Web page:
As showrunners, Peter Gould and Chris Mundy are at notably different points in their respective shows: Gould likes to say he’s “closer to the end than the beginning” of the run of AMC’s “Better Call Saul,” in production on the fifth season now as the previous run of episodes is Emmy-nominated; Mundy is working on the third season of Netflix’s “Ozark,” while his sophomore year is on the ballot. Both series center on characters that do questionable things but have become beloved by critics for their complicated studies of people who refuse to be or do what may be expected.
Here, the two men sit down with Variety to talk about taking risks in their storytelling, the importance (or lack thereof) of knowing an endgame, and why they prefer their season finales to punctuate the emotional journey the audience just went on, rather than set up something new too come.
You’ve been around the block with your shows, but what about your most recent, Emmy-nominated, seasons did you find most challenging?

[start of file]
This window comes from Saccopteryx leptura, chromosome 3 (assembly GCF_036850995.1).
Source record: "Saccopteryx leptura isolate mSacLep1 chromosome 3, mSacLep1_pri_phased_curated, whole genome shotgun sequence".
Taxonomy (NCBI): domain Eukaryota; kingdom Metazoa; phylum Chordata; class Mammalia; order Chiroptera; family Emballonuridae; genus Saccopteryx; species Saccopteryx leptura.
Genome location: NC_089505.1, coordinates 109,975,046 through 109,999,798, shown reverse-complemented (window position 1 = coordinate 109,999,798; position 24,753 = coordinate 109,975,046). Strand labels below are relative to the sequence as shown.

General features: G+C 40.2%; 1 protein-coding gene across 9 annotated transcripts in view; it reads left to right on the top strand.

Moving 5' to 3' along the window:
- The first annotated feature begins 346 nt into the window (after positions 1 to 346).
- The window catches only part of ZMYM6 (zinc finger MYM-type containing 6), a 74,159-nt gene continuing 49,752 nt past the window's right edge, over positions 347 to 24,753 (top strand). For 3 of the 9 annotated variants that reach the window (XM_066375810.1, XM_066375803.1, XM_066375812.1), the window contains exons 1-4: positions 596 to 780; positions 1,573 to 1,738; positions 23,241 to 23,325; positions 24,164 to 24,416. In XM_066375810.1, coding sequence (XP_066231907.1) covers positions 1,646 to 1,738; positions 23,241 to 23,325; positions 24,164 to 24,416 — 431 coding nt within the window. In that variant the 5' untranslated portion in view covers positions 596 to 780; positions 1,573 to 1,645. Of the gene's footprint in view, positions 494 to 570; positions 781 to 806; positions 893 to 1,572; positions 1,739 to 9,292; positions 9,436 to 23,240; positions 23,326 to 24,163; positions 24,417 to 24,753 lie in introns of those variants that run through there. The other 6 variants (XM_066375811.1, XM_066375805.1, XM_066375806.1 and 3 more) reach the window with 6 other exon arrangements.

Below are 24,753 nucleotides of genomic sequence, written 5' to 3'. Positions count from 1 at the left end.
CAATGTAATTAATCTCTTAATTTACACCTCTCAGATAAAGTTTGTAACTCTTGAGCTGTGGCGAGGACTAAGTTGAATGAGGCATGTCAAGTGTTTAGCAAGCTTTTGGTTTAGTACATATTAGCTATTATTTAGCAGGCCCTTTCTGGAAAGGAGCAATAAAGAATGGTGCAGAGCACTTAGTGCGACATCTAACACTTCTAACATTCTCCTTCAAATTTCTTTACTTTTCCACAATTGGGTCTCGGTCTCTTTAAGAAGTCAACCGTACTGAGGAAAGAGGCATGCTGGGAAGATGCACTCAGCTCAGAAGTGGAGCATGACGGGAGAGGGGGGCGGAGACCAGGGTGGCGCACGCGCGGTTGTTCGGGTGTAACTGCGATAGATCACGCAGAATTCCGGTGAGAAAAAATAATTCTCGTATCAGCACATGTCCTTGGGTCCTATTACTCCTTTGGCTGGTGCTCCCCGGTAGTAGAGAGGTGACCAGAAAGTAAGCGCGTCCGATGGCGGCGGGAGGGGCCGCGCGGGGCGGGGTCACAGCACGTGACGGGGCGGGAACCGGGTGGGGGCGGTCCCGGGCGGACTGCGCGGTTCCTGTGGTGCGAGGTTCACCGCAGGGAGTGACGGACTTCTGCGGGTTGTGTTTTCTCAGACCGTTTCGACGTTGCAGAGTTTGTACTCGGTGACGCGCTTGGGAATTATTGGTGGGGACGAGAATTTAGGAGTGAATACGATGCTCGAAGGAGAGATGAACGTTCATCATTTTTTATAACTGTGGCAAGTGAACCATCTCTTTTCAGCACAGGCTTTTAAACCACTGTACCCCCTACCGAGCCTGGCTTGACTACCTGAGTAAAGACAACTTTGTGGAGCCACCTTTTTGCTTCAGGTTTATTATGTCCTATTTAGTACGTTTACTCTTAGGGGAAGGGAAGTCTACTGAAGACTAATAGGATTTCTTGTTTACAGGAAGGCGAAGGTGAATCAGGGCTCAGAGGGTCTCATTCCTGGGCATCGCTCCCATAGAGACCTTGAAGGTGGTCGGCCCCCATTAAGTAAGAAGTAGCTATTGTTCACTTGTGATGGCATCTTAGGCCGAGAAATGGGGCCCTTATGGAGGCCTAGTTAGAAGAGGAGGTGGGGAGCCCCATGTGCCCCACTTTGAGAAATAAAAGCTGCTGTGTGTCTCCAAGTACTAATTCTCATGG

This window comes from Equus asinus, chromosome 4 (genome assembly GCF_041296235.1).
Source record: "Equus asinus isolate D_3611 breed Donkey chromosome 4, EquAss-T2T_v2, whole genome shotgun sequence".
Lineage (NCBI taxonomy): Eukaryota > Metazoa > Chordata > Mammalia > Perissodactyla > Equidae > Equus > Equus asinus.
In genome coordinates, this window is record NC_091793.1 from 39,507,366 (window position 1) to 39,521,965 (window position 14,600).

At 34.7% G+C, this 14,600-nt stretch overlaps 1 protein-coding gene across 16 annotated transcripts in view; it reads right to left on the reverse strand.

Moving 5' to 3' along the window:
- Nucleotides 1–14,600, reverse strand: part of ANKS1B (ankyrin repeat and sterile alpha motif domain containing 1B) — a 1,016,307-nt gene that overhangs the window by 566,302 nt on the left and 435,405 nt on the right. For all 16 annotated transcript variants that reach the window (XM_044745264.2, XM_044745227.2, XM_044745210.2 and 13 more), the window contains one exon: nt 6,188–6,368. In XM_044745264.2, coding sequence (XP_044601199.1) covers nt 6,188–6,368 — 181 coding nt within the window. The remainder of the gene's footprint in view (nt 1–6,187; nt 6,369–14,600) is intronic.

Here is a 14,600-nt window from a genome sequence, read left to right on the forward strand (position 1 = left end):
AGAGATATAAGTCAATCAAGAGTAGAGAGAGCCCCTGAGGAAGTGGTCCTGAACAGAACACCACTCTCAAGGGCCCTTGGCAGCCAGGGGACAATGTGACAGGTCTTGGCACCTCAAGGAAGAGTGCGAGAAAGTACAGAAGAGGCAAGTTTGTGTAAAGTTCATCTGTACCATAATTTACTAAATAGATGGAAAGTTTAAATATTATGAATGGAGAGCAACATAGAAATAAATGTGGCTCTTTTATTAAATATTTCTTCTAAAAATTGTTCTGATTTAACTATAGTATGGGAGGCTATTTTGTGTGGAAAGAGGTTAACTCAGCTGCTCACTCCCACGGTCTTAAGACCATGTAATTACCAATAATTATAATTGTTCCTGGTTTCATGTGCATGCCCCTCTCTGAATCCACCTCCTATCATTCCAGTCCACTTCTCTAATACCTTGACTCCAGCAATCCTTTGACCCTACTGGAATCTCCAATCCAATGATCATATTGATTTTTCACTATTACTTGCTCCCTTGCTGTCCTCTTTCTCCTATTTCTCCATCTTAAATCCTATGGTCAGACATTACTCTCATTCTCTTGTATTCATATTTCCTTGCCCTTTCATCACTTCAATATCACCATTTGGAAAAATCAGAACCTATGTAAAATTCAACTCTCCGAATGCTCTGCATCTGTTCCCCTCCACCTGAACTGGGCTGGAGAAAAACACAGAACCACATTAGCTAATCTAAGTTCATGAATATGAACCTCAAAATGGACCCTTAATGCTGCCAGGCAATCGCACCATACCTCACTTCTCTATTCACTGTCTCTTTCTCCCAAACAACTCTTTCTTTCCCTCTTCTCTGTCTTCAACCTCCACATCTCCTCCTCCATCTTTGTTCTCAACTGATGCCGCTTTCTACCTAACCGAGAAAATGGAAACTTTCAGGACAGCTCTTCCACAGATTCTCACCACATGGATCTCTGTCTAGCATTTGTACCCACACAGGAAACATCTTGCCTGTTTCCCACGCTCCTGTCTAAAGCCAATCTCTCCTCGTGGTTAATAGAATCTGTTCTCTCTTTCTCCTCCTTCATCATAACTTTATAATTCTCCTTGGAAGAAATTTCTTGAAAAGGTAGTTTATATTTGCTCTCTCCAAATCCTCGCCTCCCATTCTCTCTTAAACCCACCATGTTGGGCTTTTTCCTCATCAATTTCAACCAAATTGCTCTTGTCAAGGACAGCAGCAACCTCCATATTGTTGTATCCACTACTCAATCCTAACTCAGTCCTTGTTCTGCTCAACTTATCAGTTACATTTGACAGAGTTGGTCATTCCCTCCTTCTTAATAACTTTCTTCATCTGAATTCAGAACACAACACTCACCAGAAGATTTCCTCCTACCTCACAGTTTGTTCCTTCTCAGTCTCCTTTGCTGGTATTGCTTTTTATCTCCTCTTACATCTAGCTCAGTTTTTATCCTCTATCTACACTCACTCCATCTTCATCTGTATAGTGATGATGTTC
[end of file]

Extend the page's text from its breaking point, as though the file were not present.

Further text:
Chris Mundy: Our first season we had this great story engine that was simple and great: launder eight million dollars by the end of the summer or you die, basically. So we had a story ending and no real characters yet. Then coming out of Season 1, we had all of these characters that we loved and no story engine — because we’re not going to do, “Now we launder 50 million,” or anything like that. So for us it was, “OK, without that propulsion, how are we going to keep up that pace but also make it really, really about these people?” We always write the show through the marriage, but we wanted to end on this question of, “Do I even know who I’m married to?” And that’s not as flashy as other things. We felt happy about our choices, but it’s different, tonally. And going into Season 3, it’s again a little bit different from that. You’ve got to adapt keep and changing a little bit, otherwise there’s no reason for people to keep watching you.